What is a Cane Toad?
According to the Kimberley Toad Busters Cane Toads are a few weeks – even days away from Fitzroy Crossing (WA) and have nearly made it to the west coast of Australia with their arrival in Derby and the beach-side tourist town of Broome expected to be invaded by the end of the year. Dylan Storer spoke with Lee from the Kimberley Toad Busters earlier this week, have a listen here.
What are Cane Toads?
Cane Toads were introduced in the 1940’s in Queensland to eat the crop destroying cane beetle. The government at the time didn’t think it through that much as the toads couldn’t jump to the top of the sugar cane to eat the beetle. So the Cane Toads go bored and started a long battle across the vast expanse of this country we call Australia.
What do Cane Toads look like?
This is a native frog:
This is a Cane Toad:
Some people get confused with Cane Toads and native frogs. There are a few differences that should split them apart: Adult cane toads are usually very large – around 9-15 cm (or 3.5 to 5 inches) long. If you find one over 4 cm long, you should be able to identify it from the picture below.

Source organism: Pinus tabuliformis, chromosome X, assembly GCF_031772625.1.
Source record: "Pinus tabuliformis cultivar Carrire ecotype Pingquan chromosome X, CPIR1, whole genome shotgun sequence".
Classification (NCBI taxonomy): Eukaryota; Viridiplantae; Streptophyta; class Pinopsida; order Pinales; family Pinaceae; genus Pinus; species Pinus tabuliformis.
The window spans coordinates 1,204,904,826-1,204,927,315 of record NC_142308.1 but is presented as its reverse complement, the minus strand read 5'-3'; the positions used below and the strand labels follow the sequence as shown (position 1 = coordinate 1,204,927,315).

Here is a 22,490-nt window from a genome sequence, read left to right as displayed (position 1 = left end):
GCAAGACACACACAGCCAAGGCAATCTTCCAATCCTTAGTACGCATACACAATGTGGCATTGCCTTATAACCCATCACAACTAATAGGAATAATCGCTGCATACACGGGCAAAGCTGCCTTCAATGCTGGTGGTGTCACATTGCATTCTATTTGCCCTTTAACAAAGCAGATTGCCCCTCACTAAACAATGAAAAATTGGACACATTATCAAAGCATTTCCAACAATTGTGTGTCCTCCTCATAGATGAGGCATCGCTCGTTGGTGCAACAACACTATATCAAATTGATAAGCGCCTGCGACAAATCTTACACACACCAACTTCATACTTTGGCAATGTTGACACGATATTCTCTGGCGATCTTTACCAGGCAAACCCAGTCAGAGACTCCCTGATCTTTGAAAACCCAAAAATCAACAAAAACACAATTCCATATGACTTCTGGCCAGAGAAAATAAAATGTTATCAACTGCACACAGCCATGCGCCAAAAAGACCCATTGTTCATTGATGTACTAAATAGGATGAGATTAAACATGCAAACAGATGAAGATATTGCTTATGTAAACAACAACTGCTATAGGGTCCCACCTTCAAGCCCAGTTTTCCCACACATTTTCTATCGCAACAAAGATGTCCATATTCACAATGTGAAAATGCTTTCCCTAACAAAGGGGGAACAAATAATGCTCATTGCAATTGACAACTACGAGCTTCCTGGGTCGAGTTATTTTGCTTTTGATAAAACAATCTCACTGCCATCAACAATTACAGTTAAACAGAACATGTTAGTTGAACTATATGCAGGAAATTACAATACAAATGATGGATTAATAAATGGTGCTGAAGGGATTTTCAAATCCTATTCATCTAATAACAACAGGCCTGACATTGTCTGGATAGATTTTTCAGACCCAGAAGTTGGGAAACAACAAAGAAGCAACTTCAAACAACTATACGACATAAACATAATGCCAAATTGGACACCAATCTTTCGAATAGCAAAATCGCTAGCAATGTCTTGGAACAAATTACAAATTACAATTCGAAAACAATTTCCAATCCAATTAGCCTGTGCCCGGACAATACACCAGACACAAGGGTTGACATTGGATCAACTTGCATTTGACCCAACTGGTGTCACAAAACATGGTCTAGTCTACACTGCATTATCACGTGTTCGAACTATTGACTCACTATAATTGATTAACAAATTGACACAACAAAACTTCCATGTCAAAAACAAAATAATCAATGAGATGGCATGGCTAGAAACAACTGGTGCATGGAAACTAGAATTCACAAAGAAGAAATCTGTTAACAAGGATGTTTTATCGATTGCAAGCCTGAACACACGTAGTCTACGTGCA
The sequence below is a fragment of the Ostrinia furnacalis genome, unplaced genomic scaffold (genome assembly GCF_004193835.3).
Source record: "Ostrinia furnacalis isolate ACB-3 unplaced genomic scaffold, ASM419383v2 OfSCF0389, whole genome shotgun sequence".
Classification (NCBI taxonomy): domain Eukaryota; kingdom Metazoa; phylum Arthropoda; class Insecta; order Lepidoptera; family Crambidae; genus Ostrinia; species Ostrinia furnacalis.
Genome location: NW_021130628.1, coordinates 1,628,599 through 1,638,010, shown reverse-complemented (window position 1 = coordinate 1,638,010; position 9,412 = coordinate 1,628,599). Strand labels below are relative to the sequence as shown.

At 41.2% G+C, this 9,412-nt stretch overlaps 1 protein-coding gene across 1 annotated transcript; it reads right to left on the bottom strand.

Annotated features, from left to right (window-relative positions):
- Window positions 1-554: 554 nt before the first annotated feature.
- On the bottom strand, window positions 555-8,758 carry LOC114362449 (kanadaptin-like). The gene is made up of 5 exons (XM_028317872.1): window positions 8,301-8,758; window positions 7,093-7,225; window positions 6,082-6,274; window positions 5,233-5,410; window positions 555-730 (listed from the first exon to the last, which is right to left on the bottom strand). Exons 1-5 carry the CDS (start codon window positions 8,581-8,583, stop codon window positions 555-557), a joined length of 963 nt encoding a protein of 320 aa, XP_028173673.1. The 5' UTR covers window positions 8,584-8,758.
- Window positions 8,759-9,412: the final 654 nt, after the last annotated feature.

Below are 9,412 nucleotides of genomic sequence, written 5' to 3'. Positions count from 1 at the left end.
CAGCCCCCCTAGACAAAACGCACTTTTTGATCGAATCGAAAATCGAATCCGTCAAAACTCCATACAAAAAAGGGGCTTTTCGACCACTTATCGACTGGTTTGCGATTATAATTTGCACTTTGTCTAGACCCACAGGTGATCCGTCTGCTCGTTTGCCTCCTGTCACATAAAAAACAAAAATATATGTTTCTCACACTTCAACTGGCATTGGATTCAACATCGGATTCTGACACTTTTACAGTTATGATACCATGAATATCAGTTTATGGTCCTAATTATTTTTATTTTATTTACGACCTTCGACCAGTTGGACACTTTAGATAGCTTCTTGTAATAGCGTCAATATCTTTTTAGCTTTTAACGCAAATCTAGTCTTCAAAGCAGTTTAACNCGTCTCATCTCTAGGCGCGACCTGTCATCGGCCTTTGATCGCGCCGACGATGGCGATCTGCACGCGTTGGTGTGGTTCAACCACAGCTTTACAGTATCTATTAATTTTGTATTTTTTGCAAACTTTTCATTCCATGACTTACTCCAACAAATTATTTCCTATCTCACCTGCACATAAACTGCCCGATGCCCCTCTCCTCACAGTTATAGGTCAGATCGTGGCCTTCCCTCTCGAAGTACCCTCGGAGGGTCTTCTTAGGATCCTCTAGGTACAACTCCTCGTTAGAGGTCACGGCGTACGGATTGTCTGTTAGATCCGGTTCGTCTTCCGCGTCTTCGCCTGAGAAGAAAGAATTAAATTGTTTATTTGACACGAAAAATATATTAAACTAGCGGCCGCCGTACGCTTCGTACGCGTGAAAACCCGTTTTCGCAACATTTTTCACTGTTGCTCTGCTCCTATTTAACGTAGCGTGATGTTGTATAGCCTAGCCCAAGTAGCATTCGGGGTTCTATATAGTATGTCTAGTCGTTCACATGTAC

However, smaller toads can easily be confused with native frogs. To make sure you don’t kill a native frog by mistake, please take all toads under 4 cm long to a frog expert for identification. If handling them, use rubber gloves. You can phone up Kimberley Toad Busters or the Department of Parks and Wildlife in your respective state.
They also have a distinctive call they make usually during the night. If you hear this Cane Toads are in your area:
They are the main differences between cane toads and Native frogs. Remember if you come across a cane toad the most humane way to euthanize it is to put it in the Freezer for 24hrs then bury them. Apparently they make great fertiliser.